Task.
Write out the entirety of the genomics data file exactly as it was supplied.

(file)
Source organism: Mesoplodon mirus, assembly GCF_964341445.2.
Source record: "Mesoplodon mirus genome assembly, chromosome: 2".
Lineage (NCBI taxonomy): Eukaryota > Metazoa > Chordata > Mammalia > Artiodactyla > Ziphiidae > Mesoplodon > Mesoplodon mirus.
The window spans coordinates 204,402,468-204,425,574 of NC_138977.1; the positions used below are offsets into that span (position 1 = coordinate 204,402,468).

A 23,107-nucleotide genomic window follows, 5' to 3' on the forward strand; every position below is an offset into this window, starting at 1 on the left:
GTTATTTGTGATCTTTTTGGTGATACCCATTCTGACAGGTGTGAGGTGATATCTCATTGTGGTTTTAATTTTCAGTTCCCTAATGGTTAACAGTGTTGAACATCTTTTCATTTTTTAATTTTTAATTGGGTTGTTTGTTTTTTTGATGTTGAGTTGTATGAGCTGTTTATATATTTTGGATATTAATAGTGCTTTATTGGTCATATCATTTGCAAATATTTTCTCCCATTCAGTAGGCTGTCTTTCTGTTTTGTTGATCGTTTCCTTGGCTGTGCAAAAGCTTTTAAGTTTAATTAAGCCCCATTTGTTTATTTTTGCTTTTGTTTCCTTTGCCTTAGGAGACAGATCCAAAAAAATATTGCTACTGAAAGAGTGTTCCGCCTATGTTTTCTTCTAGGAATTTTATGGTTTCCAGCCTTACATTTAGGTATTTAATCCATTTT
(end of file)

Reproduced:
Source organism: Mesoplodon mirus, assembly GCF_964341445.2.
Source record: "Mesoplodon mirus genome assembly, chromosome: 2".
Lineage (NCBI taxonomy): Eukaryota > Metazoa > Chordata > Mammalia > Artiodactyla > Ziphiidae > Mesoplodon > Mesoplodon mirus.
The window spans coordinates 204,402,468-204,425,574 of NC_138977.1; the positions used below are offsets into that span (position 1 = coordinate 204,402,468).

A 23,107-nucleotide genomic window follows, 5' to 3' on the forward strand; every position below is an offset into this window, starting at 1 on the left:
GTTATTTGTGATCTTTTTGGTGATACCCATTCTGACAGGTGTGAGGTGATATCTCATTGTGGTTTTAATTTTCAGTTCCCTAATGGTTAACAGTGTTGAACATCTTTTCATTTTTTAATTTTTAATTGGGTTGTTTGTTTTTTTGATGTTGAGTTGTATGAGCTGTTTATATATTTTGGATATTAATAGTGCTTTATTGGTCATATCATTTGCAAATATTTTCTCCCATTCAGTAGGCTGTCTTTCTGTTTTGTTGATCGTTTCCTTGGCTGTGCAAAAGCTTTTAAGTTTAATTAAGCCCCATTTGTTTATTTTTGCTTTTGTTTCCTTTGCCTTAGGAGACAGATCCAAAAAAATATTGCTACTGAAAGAGTGTTCCGCCTATGTTTTCTTCTAGGAATTTTATGGTTTCCAGCCTTACATTTAGGTATTTAATCCATTTT